Kim Klement-USA TODAY Sports
The 2013 Alabama Crimson Tide football season remains over 170 days away. That does not mean we cannot look at the clichés sportswriters, announcers, fans, and yours truly will use during the best four months of the year.
“Laying the wood”
Often times, a person describes a hard hitting defender or defense as “laying the wood.” What does this mean? My best guess comes from the noise a piece of lumber makes when a person throws it down. Go grab the nearest 2×4 and throw it down. Hear that thud? See that vibration? It’s understandable if you thought that noise was Jadeveon Clowney hitting the person ten feet away from you. As we see here, Jadeveon Clowney “laid the wood” on Michigan’s Vincent Smith:
“Bringing the hammer”
Synonymous to “laying the wood,” football players bring the hammer when they make an outstanding hit. Since you have that 2×4 on the floor, go get a nail and a hammer. Hammer the nail into the 2×4. Now, you know what it is like to “bring the hammer” like Oklahoma’s Ronnell Lewis in the 2010 Sun Bowl against Stanford:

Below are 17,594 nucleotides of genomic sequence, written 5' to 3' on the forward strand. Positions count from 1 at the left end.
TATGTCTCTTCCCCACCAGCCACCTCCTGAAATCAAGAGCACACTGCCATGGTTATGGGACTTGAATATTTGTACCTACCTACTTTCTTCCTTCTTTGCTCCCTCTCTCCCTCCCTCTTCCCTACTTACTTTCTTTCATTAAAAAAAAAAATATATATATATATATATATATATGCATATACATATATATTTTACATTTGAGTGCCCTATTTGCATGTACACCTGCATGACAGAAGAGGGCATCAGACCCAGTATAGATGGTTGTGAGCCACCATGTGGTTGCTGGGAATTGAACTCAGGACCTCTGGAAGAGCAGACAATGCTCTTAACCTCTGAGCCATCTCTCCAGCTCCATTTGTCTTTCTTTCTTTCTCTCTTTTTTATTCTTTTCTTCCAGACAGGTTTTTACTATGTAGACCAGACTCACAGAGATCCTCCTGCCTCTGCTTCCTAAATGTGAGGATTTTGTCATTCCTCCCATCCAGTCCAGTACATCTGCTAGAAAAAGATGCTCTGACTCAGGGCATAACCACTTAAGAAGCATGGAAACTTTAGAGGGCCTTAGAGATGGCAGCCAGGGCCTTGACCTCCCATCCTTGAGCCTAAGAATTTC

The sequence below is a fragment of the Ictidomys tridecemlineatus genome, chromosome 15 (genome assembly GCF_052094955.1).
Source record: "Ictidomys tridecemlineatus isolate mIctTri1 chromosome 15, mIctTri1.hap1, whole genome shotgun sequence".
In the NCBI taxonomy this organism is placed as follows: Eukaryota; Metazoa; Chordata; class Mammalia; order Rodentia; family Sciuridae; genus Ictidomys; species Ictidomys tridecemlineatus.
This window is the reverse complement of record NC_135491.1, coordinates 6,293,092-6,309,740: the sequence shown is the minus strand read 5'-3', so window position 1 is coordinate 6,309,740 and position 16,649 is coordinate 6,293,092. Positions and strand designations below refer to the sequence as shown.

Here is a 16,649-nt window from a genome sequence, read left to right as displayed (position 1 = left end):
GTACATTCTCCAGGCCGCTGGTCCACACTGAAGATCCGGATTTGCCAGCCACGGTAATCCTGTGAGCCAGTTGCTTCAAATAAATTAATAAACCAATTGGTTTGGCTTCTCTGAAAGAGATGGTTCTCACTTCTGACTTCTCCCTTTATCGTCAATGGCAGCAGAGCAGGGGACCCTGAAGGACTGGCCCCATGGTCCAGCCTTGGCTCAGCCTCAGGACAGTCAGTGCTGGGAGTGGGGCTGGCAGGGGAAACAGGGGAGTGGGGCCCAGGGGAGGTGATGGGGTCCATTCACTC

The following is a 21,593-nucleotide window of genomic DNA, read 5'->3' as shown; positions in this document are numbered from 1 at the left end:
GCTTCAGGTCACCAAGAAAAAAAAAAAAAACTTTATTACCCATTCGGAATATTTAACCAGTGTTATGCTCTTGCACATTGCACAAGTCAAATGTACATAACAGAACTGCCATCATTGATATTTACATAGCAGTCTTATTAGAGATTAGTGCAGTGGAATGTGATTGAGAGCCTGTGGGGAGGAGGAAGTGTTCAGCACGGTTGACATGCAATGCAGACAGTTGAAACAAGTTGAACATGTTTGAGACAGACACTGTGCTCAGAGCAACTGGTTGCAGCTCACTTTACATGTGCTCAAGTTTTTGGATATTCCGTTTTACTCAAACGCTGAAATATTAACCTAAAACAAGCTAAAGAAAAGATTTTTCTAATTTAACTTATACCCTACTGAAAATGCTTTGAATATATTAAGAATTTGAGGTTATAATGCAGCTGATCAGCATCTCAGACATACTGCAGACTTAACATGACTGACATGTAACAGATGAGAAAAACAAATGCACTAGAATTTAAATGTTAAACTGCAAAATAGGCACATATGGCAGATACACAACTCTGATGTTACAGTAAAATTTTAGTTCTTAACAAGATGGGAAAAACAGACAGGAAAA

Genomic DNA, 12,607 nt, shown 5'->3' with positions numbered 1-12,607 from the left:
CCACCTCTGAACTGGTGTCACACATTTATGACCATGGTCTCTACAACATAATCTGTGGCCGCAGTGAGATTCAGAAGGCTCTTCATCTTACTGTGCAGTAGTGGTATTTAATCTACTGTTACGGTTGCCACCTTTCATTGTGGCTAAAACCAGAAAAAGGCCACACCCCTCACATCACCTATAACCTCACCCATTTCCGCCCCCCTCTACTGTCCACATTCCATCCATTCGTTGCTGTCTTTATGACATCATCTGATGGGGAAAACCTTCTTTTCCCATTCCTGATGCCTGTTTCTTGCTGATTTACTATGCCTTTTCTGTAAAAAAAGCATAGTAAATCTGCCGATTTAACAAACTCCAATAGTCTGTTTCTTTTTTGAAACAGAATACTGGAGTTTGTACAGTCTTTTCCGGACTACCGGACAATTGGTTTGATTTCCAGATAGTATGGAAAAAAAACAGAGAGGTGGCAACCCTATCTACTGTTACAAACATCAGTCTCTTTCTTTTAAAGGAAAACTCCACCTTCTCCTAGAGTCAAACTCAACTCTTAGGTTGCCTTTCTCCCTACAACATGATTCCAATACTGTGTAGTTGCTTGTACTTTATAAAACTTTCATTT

“In the zone”
Fans enjoy describing a player having a great game as being “in the zone.” Because I have never had a great game, I cannot tell you the address of “the zone.” Watching plenty of sporting events leads me to believe “the zone” can only be found where the particular player is, which means I cannot give you a way to experience it like when you laid the wood or brought the hammer. Just ask Mark Ingram what it was like to be in “the zone” on October 17, 2009 against South Carolina:
If you have any football clichés for me to discuss, please comment below or tweet them to me @RTRonClark.